Initiative for Social and Economic Rights v. Attorney General. Civil Suit No. 353 of 2016
This case challenged the discrepancy in the quality of education provided by private educational institutions and government aided schools in Uganda. The discrepancy is due in part to the financing policy provided by the Government in which the Public Private Partnership (PPP) schools received significantly less money per student than government aided schools. Initiative for Social and Economic Rights (ISER) brought this case against the Government claiming that the financing policy infringes on the right to quality education, equality, and freedom from discrimination guaranteed under the Constitution. The High Court of Uganda agreed.
Following the introduction of the Universal Secondary Education (USE) program in 2007 by the Government of Uganda, the program was subsequently implemented in public schools, government grant aided schools, private for profit Public Private Partnership (PPP) schools, and private not for profit PPPs. The Government paid UGX 47,000 per student for those enrolled in PPP schools, as opposed to UGX 230,000 per student enrolled in government aided and public schools. The result of the financing discrepancy affected the quality of education in the PPP schools, and the students’ ability to get an education equal to the education being given at government grant-aided and public schools.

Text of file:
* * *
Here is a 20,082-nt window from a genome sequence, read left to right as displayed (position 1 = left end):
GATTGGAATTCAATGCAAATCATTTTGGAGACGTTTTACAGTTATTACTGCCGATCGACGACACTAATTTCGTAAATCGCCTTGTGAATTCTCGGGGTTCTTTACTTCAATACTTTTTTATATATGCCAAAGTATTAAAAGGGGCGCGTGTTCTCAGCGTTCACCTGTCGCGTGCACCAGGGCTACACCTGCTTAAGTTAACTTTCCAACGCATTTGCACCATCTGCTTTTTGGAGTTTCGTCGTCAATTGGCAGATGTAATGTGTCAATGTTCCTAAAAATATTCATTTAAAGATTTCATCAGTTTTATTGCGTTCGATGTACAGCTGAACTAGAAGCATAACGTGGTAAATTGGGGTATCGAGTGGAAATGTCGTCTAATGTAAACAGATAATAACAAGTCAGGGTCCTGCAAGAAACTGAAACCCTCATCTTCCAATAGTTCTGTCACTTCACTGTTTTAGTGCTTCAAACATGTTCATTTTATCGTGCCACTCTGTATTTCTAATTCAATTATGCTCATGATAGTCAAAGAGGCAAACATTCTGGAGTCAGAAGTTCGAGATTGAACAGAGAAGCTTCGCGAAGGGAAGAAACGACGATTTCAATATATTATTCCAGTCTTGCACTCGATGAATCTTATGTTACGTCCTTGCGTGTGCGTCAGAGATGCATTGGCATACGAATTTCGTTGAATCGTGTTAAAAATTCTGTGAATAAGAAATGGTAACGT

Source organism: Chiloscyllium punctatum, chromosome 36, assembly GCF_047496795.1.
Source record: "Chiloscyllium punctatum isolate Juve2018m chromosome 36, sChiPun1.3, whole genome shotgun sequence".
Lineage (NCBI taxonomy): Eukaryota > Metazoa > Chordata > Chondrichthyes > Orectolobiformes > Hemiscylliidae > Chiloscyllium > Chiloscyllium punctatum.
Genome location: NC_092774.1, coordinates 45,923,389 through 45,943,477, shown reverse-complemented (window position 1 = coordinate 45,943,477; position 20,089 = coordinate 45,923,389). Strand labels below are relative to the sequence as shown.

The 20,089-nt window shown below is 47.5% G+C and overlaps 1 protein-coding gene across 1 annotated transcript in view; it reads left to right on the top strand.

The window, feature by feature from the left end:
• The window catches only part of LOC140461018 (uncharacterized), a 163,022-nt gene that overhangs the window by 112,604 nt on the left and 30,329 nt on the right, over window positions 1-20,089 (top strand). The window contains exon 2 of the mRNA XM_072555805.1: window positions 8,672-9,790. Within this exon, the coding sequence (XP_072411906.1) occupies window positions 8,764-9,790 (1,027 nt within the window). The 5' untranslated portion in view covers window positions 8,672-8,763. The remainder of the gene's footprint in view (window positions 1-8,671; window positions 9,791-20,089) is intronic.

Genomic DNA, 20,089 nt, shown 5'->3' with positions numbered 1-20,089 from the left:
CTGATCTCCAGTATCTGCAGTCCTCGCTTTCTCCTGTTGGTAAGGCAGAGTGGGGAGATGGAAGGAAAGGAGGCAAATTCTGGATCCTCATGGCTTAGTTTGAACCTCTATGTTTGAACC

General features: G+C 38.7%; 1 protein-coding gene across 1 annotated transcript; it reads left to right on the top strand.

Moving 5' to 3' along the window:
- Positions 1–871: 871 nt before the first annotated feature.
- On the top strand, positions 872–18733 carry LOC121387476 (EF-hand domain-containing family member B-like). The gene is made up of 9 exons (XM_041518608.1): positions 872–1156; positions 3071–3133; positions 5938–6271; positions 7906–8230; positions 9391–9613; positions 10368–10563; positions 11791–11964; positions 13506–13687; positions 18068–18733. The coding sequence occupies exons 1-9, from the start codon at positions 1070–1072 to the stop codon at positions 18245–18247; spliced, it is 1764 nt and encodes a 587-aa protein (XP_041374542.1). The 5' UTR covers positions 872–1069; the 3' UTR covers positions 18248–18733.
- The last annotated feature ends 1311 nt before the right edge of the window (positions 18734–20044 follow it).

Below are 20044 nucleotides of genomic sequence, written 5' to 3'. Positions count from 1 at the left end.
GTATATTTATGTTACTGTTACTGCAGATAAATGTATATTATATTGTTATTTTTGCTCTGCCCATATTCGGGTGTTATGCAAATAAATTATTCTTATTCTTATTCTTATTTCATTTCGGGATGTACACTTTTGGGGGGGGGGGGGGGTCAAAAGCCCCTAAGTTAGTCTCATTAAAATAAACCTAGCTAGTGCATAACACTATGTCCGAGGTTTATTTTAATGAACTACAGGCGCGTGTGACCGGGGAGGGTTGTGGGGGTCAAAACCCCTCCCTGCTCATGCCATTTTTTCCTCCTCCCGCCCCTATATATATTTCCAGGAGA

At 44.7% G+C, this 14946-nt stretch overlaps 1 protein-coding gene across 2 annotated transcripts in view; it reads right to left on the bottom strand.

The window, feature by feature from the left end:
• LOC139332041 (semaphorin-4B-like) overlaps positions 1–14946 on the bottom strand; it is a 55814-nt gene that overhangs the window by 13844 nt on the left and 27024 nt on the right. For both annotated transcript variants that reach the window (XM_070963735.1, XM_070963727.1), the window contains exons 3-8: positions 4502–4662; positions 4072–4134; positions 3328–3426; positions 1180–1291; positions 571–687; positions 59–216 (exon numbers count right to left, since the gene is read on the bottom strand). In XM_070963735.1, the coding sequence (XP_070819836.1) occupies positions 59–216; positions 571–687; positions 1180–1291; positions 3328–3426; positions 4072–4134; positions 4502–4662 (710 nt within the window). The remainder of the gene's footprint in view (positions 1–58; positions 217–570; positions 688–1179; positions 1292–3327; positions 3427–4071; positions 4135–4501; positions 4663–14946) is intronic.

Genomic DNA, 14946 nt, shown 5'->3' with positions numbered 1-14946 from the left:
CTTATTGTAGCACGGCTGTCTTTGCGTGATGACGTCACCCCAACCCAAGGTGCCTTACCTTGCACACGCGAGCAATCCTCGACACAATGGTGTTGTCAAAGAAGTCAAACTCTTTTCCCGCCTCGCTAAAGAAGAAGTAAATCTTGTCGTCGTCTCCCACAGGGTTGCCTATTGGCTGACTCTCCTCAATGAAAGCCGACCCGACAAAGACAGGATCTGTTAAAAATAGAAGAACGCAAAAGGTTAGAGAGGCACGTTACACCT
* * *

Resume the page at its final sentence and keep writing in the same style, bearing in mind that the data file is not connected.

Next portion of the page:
ISER conducted research prior to bringing the case, which illustrated that USE private schools lacked basic infrastructure such as libraries, enough classrooms, bathrooms, laboratories and sport fields. Additionally, ISER argued that with only UGX 47,000 per student going to PPP schools, these schools were unable to recruit qualified teachers, resulting in high turnover rates, large classroom sizes, and low performance rates by the students. The research also further highlighted issues of abuse and misuse of already inadequate funding from the government by some PPP schools and also in a number of schools charging students non-tuition fees such as examination, laboratory, and development fees, among others, which was contrary to the aim and intention of the USE program, especially the policy guidelines and the Memorandum of Understandings signed between the Ministry of Education and Sports and the PPPs.
The Government, in its defense, argued that it released policy guidelines for the PPP implementation of the USE. The Government and the PPP entered into a memorandum of understanding, which laid out the requirements and responsibilities that private schools had in implementing the USE program. The Government claimed the private schools are responsible for ensuring class sizes, quality teachers, and basic infrastructure. The Government additionally argued that it followed through with its obligations and cannot be held responsible for alleged omissions of the PPP schools, and, as such, there was no cause of action against the defendant.
In its analysis, the Court looked at the Ugandan Constitution, along with, inter alia, the International Covenant on Economic, Social and Cultural Rights (ICESCR) and the Convention on the Rights of the Child (CRC), both of which Uganda has signed and ratified. The Court highlighted Uganda’s obligation to protect against infringements to the right to education, especially regarding how it has intersected with the business sector. The Court referenced CRC General Comment No. 16, which states that “States must take all necessary, appropriate and reasonable measures to prevent business enterprises from causing or contributing to abuses of children’s rights.”